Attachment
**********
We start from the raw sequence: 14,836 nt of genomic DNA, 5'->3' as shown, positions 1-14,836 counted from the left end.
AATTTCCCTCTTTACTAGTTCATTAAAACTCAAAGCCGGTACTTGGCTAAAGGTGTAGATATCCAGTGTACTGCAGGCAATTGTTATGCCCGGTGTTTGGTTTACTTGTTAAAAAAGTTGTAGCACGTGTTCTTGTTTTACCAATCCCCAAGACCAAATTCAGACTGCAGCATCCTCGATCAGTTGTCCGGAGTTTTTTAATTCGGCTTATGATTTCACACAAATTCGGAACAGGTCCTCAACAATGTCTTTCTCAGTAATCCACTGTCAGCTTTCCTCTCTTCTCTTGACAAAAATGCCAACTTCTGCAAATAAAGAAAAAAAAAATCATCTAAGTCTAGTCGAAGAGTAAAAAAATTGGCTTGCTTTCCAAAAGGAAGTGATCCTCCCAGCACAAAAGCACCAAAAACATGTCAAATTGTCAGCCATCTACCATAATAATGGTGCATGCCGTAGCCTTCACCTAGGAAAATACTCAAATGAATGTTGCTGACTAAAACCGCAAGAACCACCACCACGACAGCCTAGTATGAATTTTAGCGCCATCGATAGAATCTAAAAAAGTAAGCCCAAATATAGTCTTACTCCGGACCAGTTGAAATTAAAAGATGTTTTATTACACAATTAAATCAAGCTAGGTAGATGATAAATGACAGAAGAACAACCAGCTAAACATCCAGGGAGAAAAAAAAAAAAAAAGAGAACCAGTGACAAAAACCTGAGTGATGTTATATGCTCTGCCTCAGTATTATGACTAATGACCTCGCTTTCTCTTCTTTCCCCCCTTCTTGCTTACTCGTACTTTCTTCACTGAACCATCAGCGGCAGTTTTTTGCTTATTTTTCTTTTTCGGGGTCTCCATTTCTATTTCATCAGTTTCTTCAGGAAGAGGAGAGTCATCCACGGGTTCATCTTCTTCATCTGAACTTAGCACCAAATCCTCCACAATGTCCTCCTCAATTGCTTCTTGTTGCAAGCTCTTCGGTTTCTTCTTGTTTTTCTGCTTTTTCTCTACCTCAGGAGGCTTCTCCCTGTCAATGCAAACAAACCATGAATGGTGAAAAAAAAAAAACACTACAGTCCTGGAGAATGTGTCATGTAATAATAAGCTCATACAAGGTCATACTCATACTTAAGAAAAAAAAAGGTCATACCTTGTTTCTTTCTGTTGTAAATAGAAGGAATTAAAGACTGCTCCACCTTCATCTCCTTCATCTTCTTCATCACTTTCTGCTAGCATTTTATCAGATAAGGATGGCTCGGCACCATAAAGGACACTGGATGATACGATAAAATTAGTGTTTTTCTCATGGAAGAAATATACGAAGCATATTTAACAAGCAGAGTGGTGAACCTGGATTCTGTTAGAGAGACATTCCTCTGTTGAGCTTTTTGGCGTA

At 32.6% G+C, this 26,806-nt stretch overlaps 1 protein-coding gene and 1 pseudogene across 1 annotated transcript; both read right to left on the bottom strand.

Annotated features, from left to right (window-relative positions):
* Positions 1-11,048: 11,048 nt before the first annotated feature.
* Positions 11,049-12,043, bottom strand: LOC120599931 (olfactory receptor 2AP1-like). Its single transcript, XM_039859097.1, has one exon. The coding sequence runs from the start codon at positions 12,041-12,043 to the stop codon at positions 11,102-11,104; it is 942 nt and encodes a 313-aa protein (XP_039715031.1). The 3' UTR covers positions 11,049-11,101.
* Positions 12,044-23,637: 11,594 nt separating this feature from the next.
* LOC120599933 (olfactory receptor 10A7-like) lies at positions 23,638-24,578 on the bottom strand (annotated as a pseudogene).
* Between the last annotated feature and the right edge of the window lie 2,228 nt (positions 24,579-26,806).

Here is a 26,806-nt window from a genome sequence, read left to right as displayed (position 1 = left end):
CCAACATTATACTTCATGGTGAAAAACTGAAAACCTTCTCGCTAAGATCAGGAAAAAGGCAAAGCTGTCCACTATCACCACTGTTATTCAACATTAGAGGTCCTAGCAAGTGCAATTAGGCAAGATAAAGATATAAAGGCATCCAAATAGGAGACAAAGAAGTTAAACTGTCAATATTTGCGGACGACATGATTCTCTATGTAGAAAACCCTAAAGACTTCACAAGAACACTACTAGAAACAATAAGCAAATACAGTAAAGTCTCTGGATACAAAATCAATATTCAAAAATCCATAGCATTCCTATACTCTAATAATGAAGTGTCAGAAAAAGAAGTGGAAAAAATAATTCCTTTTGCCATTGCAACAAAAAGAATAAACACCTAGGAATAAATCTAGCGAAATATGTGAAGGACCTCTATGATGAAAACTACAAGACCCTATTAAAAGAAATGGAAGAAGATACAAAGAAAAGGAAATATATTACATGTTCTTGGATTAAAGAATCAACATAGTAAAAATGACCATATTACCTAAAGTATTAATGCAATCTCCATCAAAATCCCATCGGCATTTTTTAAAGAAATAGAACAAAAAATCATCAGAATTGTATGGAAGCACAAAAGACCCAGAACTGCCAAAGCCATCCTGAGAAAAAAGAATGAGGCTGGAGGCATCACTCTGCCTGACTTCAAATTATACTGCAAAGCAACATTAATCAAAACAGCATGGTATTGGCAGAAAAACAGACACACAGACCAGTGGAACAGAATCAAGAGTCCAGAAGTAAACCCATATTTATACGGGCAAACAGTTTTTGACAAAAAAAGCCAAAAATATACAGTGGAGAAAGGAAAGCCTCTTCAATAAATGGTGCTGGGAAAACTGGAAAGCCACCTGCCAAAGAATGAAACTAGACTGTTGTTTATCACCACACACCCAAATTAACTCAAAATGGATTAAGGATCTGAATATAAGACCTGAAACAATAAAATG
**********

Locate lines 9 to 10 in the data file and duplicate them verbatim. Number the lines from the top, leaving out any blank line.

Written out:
* Between the last annotated feature and the right edge of the window lie 2,228 nt (positions 24,579-26,806).

Here is a 26,806-nt window from a genome sequence, read left to right as displayed (position 1 = left end):